Memory & Movement

Graduate Center for Literary Research interdisciplinary conference explores the interplay between memory and movement
Tuesday, April 30, 2019 - 11:45
Santa Barbara, CA

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Graduate Center for Literary Research interdisciplinary conference explores the interplay between memory and movement

A drawing from illustrator, artist and designer Maira Kalman’s  “My Favorite Things”

Photo Credit: 

Courtesy photo

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an Israeli-born American illustrator, writer, artist, and designer. Her work most widely held in WorldCat libraries i

From Maira Kalman’s “The Principles of Uncertainty”

Photo Credit: 

Courtesy photo

With ongoing scientific and sociohistorical discoveries and changes, the study of memory has developed dynamically, transculturally and transnationally.

In “Memory and Movement,” an interdisciplinary conference presented by the Graduate Center for Literary Research, scholars will examine the interplay between memory and movement through a wide range of perspectives and disciplines.

How, for example does memory guide forms of movement, and how does movement affect memory? How do we balance progress and preservation How does memory represent of redefine historical, social and political movements? And how do scientific and digital developments preserve, alter or reconstruct memory?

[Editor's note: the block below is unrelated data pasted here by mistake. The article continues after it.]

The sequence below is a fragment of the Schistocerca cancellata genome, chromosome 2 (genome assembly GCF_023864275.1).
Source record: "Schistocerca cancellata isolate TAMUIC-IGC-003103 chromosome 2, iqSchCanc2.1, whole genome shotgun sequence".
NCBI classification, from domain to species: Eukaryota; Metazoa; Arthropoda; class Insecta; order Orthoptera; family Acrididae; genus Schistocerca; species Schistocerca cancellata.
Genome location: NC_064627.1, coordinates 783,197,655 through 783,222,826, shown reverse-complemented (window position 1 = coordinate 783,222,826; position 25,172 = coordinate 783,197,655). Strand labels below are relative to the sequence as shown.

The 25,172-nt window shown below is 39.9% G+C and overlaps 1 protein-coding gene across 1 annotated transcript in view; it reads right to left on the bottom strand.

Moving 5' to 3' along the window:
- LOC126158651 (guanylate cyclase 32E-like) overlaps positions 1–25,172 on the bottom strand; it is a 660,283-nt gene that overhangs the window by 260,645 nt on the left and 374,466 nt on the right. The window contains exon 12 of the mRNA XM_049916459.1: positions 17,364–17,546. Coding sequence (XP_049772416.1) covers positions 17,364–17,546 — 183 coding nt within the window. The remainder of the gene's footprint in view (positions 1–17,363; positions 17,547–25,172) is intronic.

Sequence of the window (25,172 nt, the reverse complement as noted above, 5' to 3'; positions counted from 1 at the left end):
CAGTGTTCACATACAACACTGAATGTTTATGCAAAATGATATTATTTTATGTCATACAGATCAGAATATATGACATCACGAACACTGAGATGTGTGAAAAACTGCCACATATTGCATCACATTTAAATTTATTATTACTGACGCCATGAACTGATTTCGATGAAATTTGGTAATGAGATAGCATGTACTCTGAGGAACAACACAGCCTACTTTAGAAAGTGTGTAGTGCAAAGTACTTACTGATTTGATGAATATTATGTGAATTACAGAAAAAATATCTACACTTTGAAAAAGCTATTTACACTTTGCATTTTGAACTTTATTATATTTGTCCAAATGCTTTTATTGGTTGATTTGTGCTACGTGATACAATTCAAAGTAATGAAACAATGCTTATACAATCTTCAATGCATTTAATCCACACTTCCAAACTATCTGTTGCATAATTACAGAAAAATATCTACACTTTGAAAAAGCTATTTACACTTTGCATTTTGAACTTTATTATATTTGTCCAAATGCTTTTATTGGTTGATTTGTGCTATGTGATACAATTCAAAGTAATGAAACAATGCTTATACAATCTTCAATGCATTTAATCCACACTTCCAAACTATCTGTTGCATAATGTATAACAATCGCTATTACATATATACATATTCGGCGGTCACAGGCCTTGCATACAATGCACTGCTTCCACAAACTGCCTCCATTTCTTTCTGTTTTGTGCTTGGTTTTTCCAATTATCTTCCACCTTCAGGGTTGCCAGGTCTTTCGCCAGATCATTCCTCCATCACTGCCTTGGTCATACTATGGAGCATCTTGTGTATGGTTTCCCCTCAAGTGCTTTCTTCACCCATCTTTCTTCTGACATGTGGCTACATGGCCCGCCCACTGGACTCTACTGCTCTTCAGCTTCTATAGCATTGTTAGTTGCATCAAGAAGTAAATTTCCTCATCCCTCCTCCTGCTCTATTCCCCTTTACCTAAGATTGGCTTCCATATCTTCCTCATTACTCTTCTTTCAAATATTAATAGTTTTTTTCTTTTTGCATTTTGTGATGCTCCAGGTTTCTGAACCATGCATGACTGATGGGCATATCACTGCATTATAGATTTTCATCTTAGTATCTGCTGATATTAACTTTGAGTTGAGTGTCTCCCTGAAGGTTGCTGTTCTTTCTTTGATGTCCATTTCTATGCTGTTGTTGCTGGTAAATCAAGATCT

The one-day conference will take place Saturday, May 4, in the Wallis Annenberg Conference Room, 4315 Social Science and Media Studies Building. It will begin at 9:30 a.m. and is open to the public.

Noted Dominique Julien, a professor in the Department of French and Italian and the faculty director of the Graduate Center for Literary Research, presentation topics will include the effects of neuroscientific discoveries and digital discourse on our understanding of individual and collective identify, the role of literature and art in thinking through trauma and transgenerational memories, the role of narrative in the possibility for healing after disaster and the power of memories held within buildings, structures and cities.

Michael Rothberg, the 1939 Society Samuel Goetz Chair in Holocaust Studies and a professor of English and of comparative literature at UCLA, will give the keynote address. “The Implicated Subject: Art, Activism, and Historical Responsibility” will examine the interconnections of art and activist movements to consider historical responsibility for regimes of domination, and offer ways to rethink resistance and solidarity across contexts and locations.

More information about the event, including a complete schedule, can be found at https://gclr.complit.ucsb.edu/conference.

Contact Info: 

Andrea Estrada
(805) 893-4620
andrea.estrada@ucsb.edu

Topics: 

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